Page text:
Twenty-First Century Color Lines: Multiracial Change in Contemporary America

Twenty-First Century Color Lines: Multiracial Change in Contemporary America

Twenty-First Century Color Lines: Multiracial Change in Contemporary America

Twenty-First Century Color Lines: Multiracial Change in Contemporary America


The result of work initiated by the Harvard Civil Rights Project, this collection provides an excellent overview of the contemporary racial and ethnic terrain in the United States. The well-respected contributors toTwenty-First Century Color Linescombine theoretical and empirical perspectives, answering fundamental questions about the present and future of multiracialism in the United States: How are racial and ethnic identities promoted and defended across a spectrum of social, geopolitical and cultural contexts? What do two generations of demographic and social shifts around issues of race look like "on the ground?" What are the socio-cultural implications of changing demographics in the U. S.' And what do the answers to these questions portend for our multiracial future?This illuminating book addresses issues of work, education, family life and nationality for different ethnic groups, including Asians and Latinos as well as African Americans and whites. Such diversity, gathered here in one volume, provides new perspectives on ethnicity in a society marked by profound racial transformations. Contributors: Luis A. Avilés, Juan Carlos Marténez-Cruzado, Nilanjana Dasgupta, Christina Gómez, Gerald Gurin, Patricia Gurin, Anthony Kwame Harrison, Maria-Rosario Jackson, John Matlock, Nancy McArdle, John Mollenkopf, john a. powell, Doris Ramérez, David Roediger, Anayra Santory-Jorge, Jiannbin Lee Shiao, Mia H. Tuan, Katrina Wade-Golden and the editors.


Christopher Edley Jr.

This volume is about the future of integration and inclusion in a multiracial America where aspirations of equal opportunity are at war with endemic civil rights fatigue.

Separate and unequal schools were one of the central elements of the system of Jim Crow laws that defined and enforced the color lines of racial caste in America, and this arena produced some of the most dramatic litigation victories of the modern civil rights movement. the struggle for educational equality has been perhaps a bellwether, and when the Supreme Court began its turn away from court-ordered school desegregation in 1973, there soon followed more backward-leaning decisions in voting and employment, as well. While some of those decisions could be and were ameliorated by congressional action, overall there was a marked deceleration of progress toward thoroughgoing racial reconstruction. in 1996, the Fifth Circuit Court of Appeals ruled in Hopwood v. State of Texas that public universities in Texas, Louisiana, and Mississippi could not consider race when making admissions decisions in order to pursue voluntarily the goal of racial diversity. the court's reasoning was read by many as a sweeping attack on not just the means but even the value of pursuing racial inclusion. the genesis of this volume resides in that decision.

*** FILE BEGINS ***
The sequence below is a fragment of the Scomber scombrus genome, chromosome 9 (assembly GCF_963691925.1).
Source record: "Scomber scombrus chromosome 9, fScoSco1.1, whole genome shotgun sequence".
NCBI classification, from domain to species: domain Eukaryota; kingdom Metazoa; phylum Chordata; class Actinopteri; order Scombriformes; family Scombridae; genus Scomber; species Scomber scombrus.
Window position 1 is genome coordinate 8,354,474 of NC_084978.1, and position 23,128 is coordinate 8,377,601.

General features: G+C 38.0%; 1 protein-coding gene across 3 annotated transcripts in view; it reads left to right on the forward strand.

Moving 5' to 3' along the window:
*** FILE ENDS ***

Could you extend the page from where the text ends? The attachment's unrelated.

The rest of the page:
Hopwood served as a clarion call for many in the civil rights community who saw in the court's reasoning not merely another conservative decision erecting another procedural hurdle or substantive speed bump but, rather, the threatened demolition of an important vehicle—voluntary affirmative . . .

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